David Klahr, a professor of cognitive developmental psychology and education science at Carnegie Mellon University, who was not involved with the study, said he was “ impressed with the results,” and with the creativity with which Kelemen and her team conceived and executed the work.
“We’ve known for years that young children can extract the intended message from a coherent story,” he wrote in an email. “Everything from Aesop’s Fables to things in the typical ‘children’s bible stories’ volume exploit young children’s ability to extract meaning from well crafted tales.”
Kelemen said: “Taking insights from developmental research about how children think and applying them to the construction of educational materials can yield incredibly positive results. Early interventions like this might be key to improving scientific understanding of counter-intuitive ideas longer term.”
Director, Science Media Relations, Boston University
Office phone: 617-358-6450
Cell – 617-939-8506
Deborah Kelemen, Ph.D
Director, Developmental Science Program
Department of Psychological and Brain Sciences
Natalie A. Emmons, Ph.D
Department of Psychology
For Immediate Release
Contact: Richard Taffe, 617/353-2240, email@example.com
Comptroller of the Currency Curry, Volcker, Bair, Dodd and Frank among participants
(Boston) — The Office of the Comptroller of the Currency (OCC) commemorates its 150th anniversary at a symposium – “Building on 150 Years: The Future of National Banking” – hosted by the Boston University Center for Finance, Law & Policy on March 31, 2014, at Boston’s Hynes Convention Center.
All sessions are open to the media (see here for agenda) and individual interviews with conference participants will be considered upon request.
Participants at panels at the all-day event will include:
- Comptroller of the Currency Thomas J. Curry
- ex-Federal Reserve Chairman Paul Volcker
- ex-FDIC Chair Sheila Bair
- ex-U.S. Sen. Christopher Dodd
- ex-U.S. Rep. Barney Frank
- Financial Services Roundtable President and ex-Minn. Gov. Timothy Pawlenty
- ex-Citicorp Chairman John Reed
- Sharon Bowles, chair of the Economic and Monetary Affairs Committee of the European Parliament.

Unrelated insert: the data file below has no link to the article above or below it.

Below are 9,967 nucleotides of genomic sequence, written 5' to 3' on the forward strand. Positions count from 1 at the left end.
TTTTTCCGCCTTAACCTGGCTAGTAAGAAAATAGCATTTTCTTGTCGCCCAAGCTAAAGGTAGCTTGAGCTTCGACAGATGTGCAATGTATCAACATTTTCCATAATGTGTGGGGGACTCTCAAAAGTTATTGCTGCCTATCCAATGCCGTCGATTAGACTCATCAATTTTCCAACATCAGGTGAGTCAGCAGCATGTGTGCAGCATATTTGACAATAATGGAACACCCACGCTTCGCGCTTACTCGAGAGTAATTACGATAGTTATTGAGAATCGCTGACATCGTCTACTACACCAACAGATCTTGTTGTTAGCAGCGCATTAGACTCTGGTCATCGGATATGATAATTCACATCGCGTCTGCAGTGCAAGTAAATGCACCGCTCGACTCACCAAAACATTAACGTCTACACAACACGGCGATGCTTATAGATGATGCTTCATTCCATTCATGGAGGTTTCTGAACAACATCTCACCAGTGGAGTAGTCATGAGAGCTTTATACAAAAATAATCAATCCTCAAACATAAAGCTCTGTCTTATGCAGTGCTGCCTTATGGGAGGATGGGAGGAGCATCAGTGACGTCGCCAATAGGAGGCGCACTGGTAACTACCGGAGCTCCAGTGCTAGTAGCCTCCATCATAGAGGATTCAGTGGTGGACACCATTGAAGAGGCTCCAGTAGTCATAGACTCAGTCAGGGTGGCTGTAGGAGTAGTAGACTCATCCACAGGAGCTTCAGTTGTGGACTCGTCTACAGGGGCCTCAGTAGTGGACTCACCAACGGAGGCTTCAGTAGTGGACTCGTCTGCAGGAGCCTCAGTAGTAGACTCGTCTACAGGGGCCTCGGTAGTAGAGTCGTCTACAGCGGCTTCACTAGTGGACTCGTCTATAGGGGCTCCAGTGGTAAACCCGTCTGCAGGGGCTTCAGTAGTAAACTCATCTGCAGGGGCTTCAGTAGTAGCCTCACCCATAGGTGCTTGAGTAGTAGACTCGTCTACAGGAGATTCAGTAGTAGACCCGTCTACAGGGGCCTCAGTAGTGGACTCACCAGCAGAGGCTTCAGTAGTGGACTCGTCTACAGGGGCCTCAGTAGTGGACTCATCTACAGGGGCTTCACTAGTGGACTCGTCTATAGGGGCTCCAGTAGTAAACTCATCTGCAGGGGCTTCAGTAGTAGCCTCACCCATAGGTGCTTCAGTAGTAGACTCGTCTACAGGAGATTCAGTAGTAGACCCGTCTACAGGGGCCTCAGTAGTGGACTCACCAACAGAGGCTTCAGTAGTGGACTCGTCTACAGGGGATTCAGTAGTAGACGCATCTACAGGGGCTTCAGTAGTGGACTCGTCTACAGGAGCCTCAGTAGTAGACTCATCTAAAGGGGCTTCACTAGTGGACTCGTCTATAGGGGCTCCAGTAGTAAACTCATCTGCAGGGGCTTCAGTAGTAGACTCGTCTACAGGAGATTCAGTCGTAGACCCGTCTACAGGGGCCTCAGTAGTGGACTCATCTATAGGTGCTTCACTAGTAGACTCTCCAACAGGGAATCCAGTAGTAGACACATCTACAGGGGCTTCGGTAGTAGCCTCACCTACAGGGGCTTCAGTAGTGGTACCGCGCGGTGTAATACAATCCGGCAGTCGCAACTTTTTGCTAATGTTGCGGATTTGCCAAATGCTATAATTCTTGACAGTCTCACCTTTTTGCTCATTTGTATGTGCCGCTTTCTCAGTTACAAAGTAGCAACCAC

For media credentials, contact:
Director, Public Affairs Operations
Office of the Comptroller of the Currency
Event: “Building on 150 Years: The Future of National Banking”
Date: Monday, March 31, 2014
Time: all day
Place: Hynes Convention Center, 900 Boylston St, Boston
— 30 —
Evidence suggests our hard-wired belief in immortality may be the root of core religious beliefs
For Immediate Release: January 27, 2014
By Barbara Moran
Most people, regardless of race, religion or culture, believe they are immortal. That is, people believe that part of themselves–some indelible core, soul or essence–will transcend the body’s death and live forever. But what is this essence? Why do we believe it survives? And why is this belief so unshakable?
A new Boston University study led by postdoctoral fellow Natalie Emmons and published in the January 16, 2014 online edition of Child Development sheds light on these profound questions by examining children’s ideas about “prelife,” the time before conception. By interviewing 283 children from two distinct cultures in Ecuador, Emmons’s research suggests that our bias toward immortality is a part of human intuition that naturally emerges early in life. And the part of us that is eternal, we believe, is not our skills or ability to reason, but rather our hopes, desires and emotions. We are, in fact, what we feel.
Emmons’ study fits into a growing body of work examining the cognitive roots of religion. Although religion is a dominant force across cultures, science has made little headway in examining whether religious belief–such as the human tendency to believe in a creator–may actually be hard-wired into our brains.